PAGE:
Peter Kafka

Recent Posts by Peter Kafka

The New York Times Posts a Help Wanted Ad for a Sales Boss

Anyone want to sell ads for America’s best-known newspaper?

The New York Times is looking for a new ad sales head, following a corporate re-org that went into effect yesterday.

Denise Warren, who used to head up both ad sales and the Times website, has a new role heading up “digital products and services” for the company. In her place, the Times has temporarily installed ad executives Todd Haskell and Andy Wright.

In a memo explaining the change last month, Times publisher Arthur Sulzberger Jr. and new CEO Mark Thompson said the company would look for a permanent replacement “immediately, considering both the talent we have inside The Times and the external market.” Warren had been in charge of ad sales at the publisher since 2005.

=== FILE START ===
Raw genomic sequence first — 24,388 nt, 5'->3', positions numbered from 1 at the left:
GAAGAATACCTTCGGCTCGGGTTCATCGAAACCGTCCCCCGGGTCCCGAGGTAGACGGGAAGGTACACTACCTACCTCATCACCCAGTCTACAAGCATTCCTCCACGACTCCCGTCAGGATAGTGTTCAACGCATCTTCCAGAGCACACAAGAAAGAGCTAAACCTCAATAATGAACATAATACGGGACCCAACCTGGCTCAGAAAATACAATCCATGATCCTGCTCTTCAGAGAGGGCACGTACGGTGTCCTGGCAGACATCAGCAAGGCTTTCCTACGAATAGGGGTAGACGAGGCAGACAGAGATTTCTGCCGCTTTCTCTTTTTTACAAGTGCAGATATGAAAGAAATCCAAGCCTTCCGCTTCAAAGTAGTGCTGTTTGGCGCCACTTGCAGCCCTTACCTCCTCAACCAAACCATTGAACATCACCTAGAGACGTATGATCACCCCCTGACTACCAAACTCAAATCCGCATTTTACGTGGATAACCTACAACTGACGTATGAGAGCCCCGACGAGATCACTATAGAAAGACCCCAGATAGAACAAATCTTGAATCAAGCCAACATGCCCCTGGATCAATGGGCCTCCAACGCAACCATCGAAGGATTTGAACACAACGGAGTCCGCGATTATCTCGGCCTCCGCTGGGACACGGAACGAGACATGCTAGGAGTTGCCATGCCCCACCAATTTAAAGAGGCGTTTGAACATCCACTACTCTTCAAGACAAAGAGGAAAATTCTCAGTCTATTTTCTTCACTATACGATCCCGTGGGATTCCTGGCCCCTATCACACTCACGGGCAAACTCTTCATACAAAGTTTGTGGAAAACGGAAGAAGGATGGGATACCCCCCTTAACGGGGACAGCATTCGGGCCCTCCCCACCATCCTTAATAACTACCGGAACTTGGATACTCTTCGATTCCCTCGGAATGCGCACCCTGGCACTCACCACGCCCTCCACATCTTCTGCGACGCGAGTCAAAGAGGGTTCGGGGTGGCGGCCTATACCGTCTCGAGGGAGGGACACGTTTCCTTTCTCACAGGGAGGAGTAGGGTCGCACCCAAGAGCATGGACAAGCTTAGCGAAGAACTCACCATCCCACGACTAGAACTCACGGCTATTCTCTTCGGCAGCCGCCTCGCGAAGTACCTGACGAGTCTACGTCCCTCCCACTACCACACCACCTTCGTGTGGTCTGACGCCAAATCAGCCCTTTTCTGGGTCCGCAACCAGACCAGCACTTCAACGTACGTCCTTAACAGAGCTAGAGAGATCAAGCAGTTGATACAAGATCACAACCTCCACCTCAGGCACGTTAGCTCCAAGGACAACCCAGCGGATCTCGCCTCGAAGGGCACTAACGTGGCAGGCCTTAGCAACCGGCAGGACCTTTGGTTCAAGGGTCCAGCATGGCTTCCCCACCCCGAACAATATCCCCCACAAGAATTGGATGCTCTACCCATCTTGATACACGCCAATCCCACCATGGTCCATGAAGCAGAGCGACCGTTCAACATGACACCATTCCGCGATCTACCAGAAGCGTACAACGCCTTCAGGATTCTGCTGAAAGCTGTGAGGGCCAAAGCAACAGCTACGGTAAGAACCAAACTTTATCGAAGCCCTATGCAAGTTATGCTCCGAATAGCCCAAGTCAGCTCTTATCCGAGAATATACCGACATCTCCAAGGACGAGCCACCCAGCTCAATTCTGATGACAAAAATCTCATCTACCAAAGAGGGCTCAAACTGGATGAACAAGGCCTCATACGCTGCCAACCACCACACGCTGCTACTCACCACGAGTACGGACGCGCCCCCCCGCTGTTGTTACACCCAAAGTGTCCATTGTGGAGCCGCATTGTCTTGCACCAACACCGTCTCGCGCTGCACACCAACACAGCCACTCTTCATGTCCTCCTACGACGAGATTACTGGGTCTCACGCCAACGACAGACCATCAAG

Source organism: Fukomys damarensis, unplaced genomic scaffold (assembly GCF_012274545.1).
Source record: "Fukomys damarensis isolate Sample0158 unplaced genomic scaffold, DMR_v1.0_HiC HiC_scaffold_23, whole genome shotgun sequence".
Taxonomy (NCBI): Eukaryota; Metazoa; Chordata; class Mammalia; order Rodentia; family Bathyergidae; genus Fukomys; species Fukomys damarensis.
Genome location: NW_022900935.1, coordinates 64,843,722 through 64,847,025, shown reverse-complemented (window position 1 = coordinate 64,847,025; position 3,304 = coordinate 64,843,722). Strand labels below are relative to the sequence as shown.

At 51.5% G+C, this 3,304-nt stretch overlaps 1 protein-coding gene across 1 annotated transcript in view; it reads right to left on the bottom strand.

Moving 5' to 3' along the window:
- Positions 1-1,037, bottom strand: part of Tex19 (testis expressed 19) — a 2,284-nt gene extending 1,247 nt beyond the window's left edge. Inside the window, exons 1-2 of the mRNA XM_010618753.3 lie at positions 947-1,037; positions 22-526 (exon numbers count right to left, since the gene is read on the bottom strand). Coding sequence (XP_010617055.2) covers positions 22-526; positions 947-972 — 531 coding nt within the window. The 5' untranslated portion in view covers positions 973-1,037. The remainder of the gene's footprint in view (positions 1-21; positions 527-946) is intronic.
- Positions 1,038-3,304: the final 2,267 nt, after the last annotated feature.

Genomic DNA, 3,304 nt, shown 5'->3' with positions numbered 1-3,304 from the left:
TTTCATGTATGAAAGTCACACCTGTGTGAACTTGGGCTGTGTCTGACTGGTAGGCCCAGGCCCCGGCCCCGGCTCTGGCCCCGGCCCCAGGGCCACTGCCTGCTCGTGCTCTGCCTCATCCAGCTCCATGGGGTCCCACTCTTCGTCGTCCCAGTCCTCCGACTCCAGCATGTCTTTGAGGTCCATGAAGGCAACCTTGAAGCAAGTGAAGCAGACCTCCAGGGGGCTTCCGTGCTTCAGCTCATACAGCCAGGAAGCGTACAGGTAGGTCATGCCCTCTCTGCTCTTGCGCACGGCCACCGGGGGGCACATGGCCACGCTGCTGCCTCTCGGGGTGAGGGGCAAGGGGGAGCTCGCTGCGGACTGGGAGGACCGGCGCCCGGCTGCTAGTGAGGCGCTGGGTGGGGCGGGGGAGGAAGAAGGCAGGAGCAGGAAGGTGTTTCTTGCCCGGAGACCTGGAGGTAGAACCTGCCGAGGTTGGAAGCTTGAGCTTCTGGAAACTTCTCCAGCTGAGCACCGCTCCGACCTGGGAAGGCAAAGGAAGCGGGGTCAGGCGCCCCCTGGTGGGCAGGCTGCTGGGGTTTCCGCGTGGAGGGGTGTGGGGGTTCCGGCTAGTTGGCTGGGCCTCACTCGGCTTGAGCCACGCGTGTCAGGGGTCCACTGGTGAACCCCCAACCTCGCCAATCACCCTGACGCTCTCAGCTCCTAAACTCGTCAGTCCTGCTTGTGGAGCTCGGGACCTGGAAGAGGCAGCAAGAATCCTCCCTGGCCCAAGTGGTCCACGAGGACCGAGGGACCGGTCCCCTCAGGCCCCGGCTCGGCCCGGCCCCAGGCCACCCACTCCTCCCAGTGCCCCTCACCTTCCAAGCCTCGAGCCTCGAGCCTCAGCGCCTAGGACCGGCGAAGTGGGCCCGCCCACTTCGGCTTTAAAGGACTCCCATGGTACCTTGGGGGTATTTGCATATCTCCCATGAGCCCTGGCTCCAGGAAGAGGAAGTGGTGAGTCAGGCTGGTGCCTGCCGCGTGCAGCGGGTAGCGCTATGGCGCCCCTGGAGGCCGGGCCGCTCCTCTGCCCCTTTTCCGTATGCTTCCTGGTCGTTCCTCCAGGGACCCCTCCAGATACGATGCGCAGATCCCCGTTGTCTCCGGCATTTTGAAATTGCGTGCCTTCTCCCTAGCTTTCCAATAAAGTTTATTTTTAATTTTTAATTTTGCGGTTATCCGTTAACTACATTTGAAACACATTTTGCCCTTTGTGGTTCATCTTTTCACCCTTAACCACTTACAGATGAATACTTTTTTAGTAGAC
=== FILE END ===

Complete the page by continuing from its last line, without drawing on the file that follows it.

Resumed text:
Whoever gets the job will have their work cut out for them. Like the rest of the newspaper industry, the Times has seen print ads decline for years, but recently its digital ad revenue has been contracting as well.

In February, the Times said advertising had dropped by 8 percent in the last three months of 2012. The paper also warned that the ad tech boom had begun to compound the pricing problem Web publishers were already seeing from a “glut of available ad inventory,” citing “a shift toward ad exchanges, real-time bidding and other programmatic buying channels.”

In other words: “Premium publishers” like the Times used to be able to charge advertisers more than the rest of the Web. But the gap between the haves and have-nots is shrinking, aided by technology that is supposed to let advertisers cherry-pick the eyeballs they want, wherever they are.

We should see the newest evidence of that later this month, when the Times reports its results from the first quarter of 2013.

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Just as the atom bomb was the weapon that was supposed to render war obsolete, the Internet seems like capitalism’s ultimate feat of self-destructive genius, an economic doomsday device rendering it impossible for anyone to ever make a profit off anything again. It’s especially hopeless for those whose work is easily digitized and accessed free of charge.

— Author Tim Kreider on not getting paid for one’s work